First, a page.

It seems then, that The Climbers are about a really full-bodied sound and that probably comes from the 19 friends they list as part-time band members on their MySpace. Mouth organs, strings, trumpets, electric guitars, banjos and a choir of voices frequently come together to lend an anthemic slant to many of the songs on The Good Ship.

In fact the title track is a great example of this, the oomp-pah-pah style piano riff and "la la las" will make you sway - by the time by the time the dramatic “You won’t sink the good ship” refrain comes in you’ll be a fully paid-up member of The Climbers crew.

The folk influence is also pretty apparent throughout so any music fans that have been enjoying the banjo touting Mumford and Sons and other anti-folk outfits would do well to give The Climbers a listen.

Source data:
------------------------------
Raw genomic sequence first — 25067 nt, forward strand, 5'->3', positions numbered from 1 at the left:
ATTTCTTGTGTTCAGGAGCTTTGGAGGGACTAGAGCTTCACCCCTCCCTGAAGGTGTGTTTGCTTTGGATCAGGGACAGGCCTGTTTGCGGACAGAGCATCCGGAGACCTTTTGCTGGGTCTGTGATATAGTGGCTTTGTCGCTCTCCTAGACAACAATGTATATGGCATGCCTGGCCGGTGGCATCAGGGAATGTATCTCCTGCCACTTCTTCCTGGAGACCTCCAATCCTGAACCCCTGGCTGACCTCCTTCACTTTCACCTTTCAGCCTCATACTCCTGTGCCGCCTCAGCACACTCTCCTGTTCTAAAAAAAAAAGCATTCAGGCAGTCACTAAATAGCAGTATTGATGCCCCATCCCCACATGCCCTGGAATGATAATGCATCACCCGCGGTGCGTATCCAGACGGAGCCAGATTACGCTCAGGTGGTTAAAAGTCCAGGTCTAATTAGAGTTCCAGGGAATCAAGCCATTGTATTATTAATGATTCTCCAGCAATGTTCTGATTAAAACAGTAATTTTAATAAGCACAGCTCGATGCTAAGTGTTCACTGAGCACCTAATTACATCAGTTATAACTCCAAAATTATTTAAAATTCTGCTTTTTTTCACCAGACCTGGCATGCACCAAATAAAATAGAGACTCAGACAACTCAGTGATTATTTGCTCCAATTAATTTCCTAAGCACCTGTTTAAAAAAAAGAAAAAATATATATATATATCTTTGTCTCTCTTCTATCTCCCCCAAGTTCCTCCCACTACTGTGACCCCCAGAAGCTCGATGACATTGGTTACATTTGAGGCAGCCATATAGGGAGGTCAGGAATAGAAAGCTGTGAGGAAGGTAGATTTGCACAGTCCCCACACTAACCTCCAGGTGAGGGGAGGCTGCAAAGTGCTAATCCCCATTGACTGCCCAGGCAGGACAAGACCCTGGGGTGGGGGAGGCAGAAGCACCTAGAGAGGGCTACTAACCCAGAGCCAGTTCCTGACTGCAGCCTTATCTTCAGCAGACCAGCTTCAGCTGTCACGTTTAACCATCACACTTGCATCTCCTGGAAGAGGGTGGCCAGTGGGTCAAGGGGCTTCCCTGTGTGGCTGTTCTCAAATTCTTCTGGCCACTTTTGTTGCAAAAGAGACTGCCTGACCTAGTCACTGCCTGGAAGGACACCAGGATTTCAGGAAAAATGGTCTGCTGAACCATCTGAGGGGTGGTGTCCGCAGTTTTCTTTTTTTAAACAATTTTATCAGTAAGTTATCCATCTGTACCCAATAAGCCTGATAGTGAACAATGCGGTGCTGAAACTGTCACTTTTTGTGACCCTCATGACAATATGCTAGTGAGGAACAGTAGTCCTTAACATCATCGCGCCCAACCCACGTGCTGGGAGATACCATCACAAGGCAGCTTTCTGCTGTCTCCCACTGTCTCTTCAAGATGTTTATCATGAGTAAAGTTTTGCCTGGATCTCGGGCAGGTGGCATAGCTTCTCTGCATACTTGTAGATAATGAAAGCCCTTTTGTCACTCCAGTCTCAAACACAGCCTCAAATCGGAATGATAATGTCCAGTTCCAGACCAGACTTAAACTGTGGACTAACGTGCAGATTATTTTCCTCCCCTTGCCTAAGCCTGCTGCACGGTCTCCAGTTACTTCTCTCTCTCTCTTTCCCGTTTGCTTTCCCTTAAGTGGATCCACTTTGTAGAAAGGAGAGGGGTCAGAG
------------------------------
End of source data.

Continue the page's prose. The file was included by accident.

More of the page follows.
Lending the album some proper country influences ‘I Will Never’ is a banjo and guitar-led ditty with an almost Grizzly Bear vibe in places. But what really makes this album stand out is the voices - coming together so seamlessly that they add an extra bit of magic to each and every track. Perhaps it is unsurprising though, that this is a band which sounds almost perfect – it’s those six years of being together before releasing a debut that has done it.

Published over at The 405.

Wednesday, 2 June 2010

A musical mixed bag

'Mixed bag' is probably an understatement really and I'm not sure anyone could have predicted the inclusion of the Great British Ukulele Orchestra on IWAOS but all these varied musical stylings are equally brilliant in their own - and perhaps slightly eccentric - right.